An intelligent, articulate scholar, Harrison MacWhite, survives a hostile Senate confirmation hearing at the hands of conservatives to become ambassador to Sarkan, a southeast Asian country... See full summary »
The growing ambition of Julius Caesar is a source of major concern to his close friend Brutus. Cassius persuades him to participate in his plot to assassinate Caesar but they have both sorely underestimated Mark Antony.
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Valentine "Snakeskin" Xavier, a trouble-prone drifter trying to go straight, wanders into a small Mississippi town looking for a simple and honest life but finds himself embroiled with problem-filled women.
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Ex-GI Ken who as a result of a war wound is paralyzed below the waist. In the hospital back home, he passes through an initial period of depression with the help of a sympathetic Dr. Brock and his faithful fiancée Ellen. Ken's bitter isolation is also overcome with the help of his fellow patients, especially the intelligent young cynic Norm, the witty Leo and serious young Angel. Soon Ken throws himself into the work rehabilitation and after a long period of physical therapy even suspects he may regain the use of his limbs. With the approval and help of the doctor, he and Ellen marry, but on their wedding night both have misgivings about the marriage: the full realization of Ellen's new responsibilities frighten her and makes her more uncertain than ever, and Ken reverts to self-pity. There is a violent argument, and he goes back to the hospital. But his blazing anger finds no sympathy from his buddies, and after a surprising conversation with Dr. Brock, Ken realizes that he must ... Written by
In the early part of the film, inside the hospital ward, a paraplegic solider is reading Superman comic book, #62. #62: Black Magic on Mars (January/February 1950) involves a plot line with Orson Welles and his famous radio broadcast, "War of the Worlds" about Martian invasion of America. Welles may have been promoting his new film, Black Magic (1949). Harry W. Gerstad, Gustaf Norin, Jean Speak, and Clem Beauchamp, production staff for many of Kramer's films, would later work for the 1950s television series, Adventures of Superman (1952). See more »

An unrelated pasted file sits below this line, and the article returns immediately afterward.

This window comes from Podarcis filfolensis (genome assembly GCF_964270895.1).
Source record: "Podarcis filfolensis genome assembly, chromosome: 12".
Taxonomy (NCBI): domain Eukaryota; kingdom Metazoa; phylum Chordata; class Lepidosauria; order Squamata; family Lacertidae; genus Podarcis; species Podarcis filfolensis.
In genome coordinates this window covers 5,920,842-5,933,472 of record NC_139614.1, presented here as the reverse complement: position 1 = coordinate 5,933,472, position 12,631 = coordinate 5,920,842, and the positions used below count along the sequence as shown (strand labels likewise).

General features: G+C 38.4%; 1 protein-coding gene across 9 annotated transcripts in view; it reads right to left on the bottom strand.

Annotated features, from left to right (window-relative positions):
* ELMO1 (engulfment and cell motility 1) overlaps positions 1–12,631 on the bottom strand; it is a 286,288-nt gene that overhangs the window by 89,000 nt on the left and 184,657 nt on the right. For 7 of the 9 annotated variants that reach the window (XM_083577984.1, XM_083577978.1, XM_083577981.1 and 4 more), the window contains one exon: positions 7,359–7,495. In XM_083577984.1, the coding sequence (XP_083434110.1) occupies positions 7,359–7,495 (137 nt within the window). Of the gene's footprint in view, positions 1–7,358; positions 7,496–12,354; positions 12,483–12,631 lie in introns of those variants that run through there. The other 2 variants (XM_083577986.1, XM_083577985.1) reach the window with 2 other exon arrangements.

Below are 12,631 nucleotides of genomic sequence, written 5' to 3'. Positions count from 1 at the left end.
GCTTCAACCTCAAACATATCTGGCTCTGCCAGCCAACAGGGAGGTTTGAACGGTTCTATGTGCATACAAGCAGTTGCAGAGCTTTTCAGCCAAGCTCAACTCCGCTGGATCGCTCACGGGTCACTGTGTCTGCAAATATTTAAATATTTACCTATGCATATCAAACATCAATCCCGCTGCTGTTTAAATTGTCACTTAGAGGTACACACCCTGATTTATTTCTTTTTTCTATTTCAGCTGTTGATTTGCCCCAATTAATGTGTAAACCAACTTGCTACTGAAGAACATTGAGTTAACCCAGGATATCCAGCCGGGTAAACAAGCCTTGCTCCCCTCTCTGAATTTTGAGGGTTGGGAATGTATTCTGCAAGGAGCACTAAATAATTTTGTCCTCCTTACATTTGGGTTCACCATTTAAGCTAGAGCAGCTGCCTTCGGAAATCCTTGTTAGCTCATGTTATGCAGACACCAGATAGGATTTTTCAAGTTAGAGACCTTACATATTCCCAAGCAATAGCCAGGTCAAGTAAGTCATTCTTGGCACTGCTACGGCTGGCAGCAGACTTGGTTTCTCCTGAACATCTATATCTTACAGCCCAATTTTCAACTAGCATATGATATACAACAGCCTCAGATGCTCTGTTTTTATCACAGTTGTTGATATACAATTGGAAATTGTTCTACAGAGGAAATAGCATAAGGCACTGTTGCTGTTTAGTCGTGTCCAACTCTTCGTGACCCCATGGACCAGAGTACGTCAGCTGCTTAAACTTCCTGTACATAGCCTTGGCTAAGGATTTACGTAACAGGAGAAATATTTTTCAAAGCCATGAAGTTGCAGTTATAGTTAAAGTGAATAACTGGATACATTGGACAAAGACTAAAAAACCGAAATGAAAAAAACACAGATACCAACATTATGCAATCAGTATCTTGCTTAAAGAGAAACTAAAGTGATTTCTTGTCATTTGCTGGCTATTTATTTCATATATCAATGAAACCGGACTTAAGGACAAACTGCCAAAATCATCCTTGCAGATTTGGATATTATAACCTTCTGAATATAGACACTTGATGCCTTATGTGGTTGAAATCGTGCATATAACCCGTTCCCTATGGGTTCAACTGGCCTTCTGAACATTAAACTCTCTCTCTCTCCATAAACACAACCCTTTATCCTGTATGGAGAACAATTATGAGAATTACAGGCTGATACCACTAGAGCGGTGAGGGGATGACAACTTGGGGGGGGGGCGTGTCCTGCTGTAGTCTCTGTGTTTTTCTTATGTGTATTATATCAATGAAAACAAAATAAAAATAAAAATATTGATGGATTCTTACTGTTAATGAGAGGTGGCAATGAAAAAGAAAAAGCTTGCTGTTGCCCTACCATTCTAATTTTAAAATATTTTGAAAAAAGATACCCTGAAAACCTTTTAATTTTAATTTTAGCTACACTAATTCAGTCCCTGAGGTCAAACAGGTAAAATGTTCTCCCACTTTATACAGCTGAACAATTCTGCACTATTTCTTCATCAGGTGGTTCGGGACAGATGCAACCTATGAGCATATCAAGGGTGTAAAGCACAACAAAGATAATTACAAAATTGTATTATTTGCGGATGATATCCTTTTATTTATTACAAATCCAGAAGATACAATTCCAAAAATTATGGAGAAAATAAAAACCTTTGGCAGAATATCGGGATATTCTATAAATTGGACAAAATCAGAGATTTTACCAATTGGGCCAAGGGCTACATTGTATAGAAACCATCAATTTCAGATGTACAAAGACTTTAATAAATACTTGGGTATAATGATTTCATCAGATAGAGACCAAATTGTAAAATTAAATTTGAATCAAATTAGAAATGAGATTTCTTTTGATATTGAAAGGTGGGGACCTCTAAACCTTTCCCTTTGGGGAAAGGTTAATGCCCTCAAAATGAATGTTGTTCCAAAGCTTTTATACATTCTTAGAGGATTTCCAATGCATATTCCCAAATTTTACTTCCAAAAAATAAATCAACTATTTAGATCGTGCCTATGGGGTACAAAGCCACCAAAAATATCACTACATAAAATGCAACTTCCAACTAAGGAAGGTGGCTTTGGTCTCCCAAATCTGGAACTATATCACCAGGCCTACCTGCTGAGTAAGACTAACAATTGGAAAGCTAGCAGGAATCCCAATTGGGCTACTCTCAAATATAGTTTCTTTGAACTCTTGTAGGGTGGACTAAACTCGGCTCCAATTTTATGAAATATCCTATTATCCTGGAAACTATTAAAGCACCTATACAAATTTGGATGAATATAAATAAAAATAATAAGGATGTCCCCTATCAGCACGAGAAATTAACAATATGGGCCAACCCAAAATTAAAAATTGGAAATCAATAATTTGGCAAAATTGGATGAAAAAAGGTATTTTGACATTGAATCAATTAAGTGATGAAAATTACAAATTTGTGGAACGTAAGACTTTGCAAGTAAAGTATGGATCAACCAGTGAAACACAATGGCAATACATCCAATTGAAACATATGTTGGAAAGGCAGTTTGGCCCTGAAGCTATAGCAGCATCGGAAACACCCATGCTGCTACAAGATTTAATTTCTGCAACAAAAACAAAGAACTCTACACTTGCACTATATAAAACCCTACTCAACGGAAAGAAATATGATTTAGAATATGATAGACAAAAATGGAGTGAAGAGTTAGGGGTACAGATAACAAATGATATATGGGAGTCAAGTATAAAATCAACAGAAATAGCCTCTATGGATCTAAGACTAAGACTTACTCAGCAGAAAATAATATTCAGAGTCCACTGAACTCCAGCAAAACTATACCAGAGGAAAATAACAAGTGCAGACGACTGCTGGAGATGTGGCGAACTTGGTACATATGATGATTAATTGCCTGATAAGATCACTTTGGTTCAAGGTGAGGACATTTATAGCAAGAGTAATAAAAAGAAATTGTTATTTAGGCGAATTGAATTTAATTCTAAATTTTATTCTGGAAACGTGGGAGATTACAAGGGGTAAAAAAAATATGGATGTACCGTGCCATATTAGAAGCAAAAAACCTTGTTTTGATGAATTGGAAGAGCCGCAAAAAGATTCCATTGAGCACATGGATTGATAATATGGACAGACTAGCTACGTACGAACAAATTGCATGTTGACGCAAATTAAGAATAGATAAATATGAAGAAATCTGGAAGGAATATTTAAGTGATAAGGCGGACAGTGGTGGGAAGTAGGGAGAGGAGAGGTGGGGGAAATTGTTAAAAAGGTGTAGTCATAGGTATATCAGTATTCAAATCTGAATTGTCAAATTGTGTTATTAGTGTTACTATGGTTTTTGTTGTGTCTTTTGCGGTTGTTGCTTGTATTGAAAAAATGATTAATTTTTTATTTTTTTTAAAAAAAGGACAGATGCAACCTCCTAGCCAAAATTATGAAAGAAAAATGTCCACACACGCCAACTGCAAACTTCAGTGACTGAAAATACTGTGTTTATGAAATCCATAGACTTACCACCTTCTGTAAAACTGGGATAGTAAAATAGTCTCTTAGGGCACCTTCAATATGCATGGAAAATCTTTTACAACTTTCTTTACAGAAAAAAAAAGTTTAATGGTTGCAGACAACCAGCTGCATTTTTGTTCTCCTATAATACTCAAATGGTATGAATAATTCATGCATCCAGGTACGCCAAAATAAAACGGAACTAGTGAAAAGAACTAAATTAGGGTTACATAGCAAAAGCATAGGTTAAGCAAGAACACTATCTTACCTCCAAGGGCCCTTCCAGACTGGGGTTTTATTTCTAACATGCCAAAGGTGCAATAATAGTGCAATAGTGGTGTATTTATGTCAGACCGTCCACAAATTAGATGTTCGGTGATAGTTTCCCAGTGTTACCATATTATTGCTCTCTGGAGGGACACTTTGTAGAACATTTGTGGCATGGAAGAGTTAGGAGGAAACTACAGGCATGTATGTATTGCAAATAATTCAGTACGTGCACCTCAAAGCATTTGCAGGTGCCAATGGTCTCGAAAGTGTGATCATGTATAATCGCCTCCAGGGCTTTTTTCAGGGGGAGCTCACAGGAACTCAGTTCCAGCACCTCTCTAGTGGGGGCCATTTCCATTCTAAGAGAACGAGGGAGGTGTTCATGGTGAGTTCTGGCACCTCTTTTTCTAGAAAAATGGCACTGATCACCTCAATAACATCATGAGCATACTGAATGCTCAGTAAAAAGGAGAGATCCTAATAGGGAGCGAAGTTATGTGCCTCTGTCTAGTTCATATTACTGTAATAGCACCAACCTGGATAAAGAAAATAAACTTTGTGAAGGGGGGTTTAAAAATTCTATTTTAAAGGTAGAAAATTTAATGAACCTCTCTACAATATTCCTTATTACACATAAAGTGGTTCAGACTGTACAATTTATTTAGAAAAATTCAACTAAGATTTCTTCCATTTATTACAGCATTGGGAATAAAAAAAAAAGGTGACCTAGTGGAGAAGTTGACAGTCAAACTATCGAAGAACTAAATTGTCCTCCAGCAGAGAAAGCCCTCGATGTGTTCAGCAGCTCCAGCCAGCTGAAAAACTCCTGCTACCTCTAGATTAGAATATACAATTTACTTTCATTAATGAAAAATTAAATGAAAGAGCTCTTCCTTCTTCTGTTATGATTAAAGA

All throughout the scene of Ken and Ellen at the table in the restaurant, there are many editing continuity problems with the position of Ken's hand and the position of the menus. See more »
If he loves you as much you love him, he'll make you go.
You've been so clever, so logical, I've never knew that you handled words so well.
That's not an answer, Elly.
You weren't quite so logical a few years ago when we needed some boys to ground and get killed or paralyzed.
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Marlon Brando, Jack Webb, and Richard Erdman play three paraplegic war veterans in a VA hospital, where they are mired in cynicism and self-pity. Brando marries Teresa Wright with agonizing results.
The emotions in this drama are all really strong -- rage, frustration, anguish. The ending is a hopeful one, but the characters and the viewer have to undergo some torment to get there.
Brando must have been a revelation in 1950. He's explosive. Only his crippled legs keep him confined to his chair. Jack Webb -- Sgt. Joe Friday -- is far, far better than one would expect. (Actually, he did quite a good job with his small part in "Sunset Boulevard" too, before he was forever typecast.) Everett Sloane -- memorable in "Citizen Kane", "Lady From Shanghai", "The Enforcer" -- is their doctor who has to be cruel to be kind. The cast is filled out by "the men of the Birmingham VA hospital".
Stanley Kramer liked to produce "message" dramas. He tended to overdo it late in his career, but this is still early on. Fred Zinnemann directed a script by Carl Foreman, and these two would team up again on "High Noon". Foreman was then blacklisted by HUAC, getting no screen credit for his screenplay for "The Bridge on the River Kwai".
Not for the faint-hearted, but a fine film which deserves to be better known.
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